In 1620 Gentileschi returned to Rome with her husband, her daughter Palmira and her lover Francesco Maria Maringhi, who helped her keep two homes on Via del Corso and Via della Croce. Notwithstanding the seemingly violent relationship with her father, she was now free to explore the capital as well as interact with her artist peers, notably French painter Simon Vouet, who was so impressed with her work that he painted her portrait, palette in hand.
It was around this time that she painted her most famous work, Judith Slaying Holofernes, another highlight at Palazzo Braschi. The piece is said to be inspired by Caravaggio’s painting of the same theme, painted two decades earlier and on permanent display at Rome’s Palazzo Barberini, although sadly it is not possible to compare both versions at the Palazzo Braschi exhibition.
While Caravaggio’s Judith distances herself from the task at hand, her sword gliding effortlessly across Holofernes’ neck as if through butter, Gentileschi has conjured up an infinitely more savage atmosphere. She presents a fiercely determined Judith, ably assisted by her maid, in the act of beheading the terrified Holofernes who is pinned to his bloodstained bed while blood squirts from his neck. The painting is a second, more successful version of an almost identical earlier work, which has just arrived at Palazzo Braschi after featuring in an exhibition exploring the influence of Caravaggio’s art on the work of his contemporaries and successors at London’s National Gallery.
During her time in Rome Gentileschi’s prowess as a portrait painter continued to develop, as evidenced in paintings such as Ritratto di Dama con Ventaglio, a commanding portrayal of a grandiose lady with a fan and velvet finery, from the collection of the Knights of Malta.
In 1630 Gentileschi moved to Naples, making her Neapolitan debut with the celebrated Annunciation. The painting was influenced stylistically by Massimo Stanzione, who was working in the city at the time along with other important artists such as Jusepe de Ribera and Domenichino. Here an unusually un-virgin-like depiction of Mary pales almost into insignificance compared with the overpowering angel Gabriel in the foreground, another painting that shows Gentileschi was ahead of her time.
In 1638 Gentileschi travelled to London, apparently at the invitation of Charles I, where she joined her ailing father at the Stuart court. She worked closely with him on paintings for the ceiling at the Queen’s House, as well as undertaking numerous other works before his death in 1639, while remaining in England for a further year or two to fulfil her commissions. Most of her London works were dispersed in the sale of crown assets after Charles was beheaded in 1649 and her only identifiable work still in the Royal Collection today is Self-portrait as the Allegory of Painting, not part of the Palazzo Braschi exhibition.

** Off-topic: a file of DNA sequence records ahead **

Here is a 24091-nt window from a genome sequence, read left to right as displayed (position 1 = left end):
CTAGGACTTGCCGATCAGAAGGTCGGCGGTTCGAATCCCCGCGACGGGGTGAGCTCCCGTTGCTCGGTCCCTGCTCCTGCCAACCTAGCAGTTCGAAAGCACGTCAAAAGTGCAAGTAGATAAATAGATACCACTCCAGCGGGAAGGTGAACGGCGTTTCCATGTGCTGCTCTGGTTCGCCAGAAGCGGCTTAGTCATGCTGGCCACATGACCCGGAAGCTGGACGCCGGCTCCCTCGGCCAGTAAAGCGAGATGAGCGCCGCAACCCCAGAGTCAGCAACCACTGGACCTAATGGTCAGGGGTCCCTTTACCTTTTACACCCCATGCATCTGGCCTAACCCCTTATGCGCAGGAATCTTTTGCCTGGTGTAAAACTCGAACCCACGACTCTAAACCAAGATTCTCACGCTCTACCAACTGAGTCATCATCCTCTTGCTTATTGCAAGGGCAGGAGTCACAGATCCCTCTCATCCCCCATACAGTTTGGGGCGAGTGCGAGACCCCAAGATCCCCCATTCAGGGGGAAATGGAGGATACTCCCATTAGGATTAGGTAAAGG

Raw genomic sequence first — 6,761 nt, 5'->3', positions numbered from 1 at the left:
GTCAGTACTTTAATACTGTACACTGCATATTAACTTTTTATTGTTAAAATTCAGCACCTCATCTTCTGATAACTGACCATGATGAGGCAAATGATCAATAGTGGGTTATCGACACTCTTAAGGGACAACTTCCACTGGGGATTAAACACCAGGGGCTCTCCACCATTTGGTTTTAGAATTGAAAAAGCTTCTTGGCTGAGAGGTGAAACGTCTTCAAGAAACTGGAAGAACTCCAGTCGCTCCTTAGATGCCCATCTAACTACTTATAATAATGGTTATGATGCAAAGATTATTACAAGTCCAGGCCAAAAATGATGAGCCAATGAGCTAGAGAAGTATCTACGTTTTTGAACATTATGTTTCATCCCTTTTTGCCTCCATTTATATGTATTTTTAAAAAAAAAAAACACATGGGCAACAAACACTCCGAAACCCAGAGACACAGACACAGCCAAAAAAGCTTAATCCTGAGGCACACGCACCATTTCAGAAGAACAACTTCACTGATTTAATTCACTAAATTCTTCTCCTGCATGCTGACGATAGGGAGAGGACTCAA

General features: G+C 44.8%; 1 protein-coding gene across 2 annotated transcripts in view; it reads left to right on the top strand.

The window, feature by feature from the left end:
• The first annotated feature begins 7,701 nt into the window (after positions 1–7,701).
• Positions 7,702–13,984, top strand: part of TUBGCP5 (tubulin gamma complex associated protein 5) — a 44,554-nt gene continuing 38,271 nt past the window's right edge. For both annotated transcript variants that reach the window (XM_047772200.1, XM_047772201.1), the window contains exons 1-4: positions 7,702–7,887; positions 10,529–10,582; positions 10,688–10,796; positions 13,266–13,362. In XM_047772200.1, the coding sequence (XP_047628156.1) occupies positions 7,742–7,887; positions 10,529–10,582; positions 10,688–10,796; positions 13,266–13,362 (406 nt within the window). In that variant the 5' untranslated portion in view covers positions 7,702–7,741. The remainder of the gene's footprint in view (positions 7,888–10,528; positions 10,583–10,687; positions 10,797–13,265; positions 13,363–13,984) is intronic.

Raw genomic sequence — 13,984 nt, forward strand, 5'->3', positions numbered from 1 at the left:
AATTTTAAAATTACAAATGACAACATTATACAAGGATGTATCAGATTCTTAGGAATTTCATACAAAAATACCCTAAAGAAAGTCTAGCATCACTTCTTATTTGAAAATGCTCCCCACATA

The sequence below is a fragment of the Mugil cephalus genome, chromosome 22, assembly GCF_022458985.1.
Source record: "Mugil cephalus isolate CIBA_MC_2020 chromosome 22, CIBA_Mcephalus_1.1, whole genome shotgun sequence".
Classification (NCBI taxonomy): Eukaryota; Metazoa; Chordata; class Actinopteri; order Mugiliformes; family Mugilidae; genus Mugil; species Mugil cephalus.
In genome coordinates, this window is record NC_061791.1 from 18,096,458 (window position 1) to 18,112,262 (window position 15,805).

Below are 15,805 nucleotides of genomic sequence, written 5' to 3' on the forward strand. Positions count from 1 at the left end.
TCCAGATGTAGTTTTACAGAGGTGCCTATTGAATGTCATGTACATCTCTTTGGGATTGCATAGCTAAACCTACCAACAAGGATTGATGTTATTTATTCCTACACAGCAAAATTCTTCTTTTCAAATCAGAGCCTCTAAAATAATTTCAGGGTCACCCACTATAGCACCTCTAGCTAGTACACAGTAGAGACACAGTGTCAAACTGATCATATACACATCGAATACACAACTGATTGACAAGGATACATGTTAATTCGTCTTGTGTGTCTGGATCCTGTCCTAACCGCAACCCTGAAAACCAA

Little is known of her movements after her eventual return to Italy. The Palazzo Braschi show concludes with a later version of Susanna and the Elders, painted in 1652, when the artist was in her final years. Unlike the early work, here Susanna holds her head high, appearing to rise above the schoolboy whisperings of the Peeping Tom elders.
Records indicate that Gentileschi worked in Naples until her death, the exact date of which is unknown but is believed to have been in or around 1656.
Much like Caravaggio, Gentileschi was largely forgotten until the 20th century. Renewed interest in her work was sparked in 1916 when a research paper by Italian art critic Roberto Longhi described Gentileschi as “the only woman in Italy who ever knew about painting, colouring, doughing, and other fundamentals”. Interest grew further in 1947 following the publication of Artemisia, a fictional account of Gentileschi’s life by Longhi’s wife, Anna Banti.
Mann describes it as a “phenomenon in the history of art that we understood Gentileschi’s life far earlier than her painting.” However, for a painter who in modern parlance ‘shattered the glass ceiling’, the gender gap on the art market between father and daughter Gentileschi remains substantial. In January 2016 the painting Danae by Orazio was bought at auction in New York by the Getty Museum in Los Angeles for more than $30 million. Two years earlier, Mary Magdalene in Ecstasy by Artemisia was sold at auction in Paris for €865,000.
The Gentileschi exhibition represents a significant step upwards in the programming of Palazzo Braschi, and comes after the management of the Scuderie del Quirinale recently passed to Italy’s culture ministry. The move means that Palazzo Braschi, which overlooks Piazza Navona, now plays a more prominent role in the capital’s cultural scene.
Featuring no less than 15 severed heads, this magnificent exhibition showcases Gentileschi’s drama, violence and superb artistry, providing a triumphant return for the pioneering and fearless Roman artist.
This article was published in the February 2017 edition of Wanted in Rome magazine.
The exhibition at Palazzo Braschi, Piazza di S. Pantaleo 10, can be visited until 7 May, see website for details.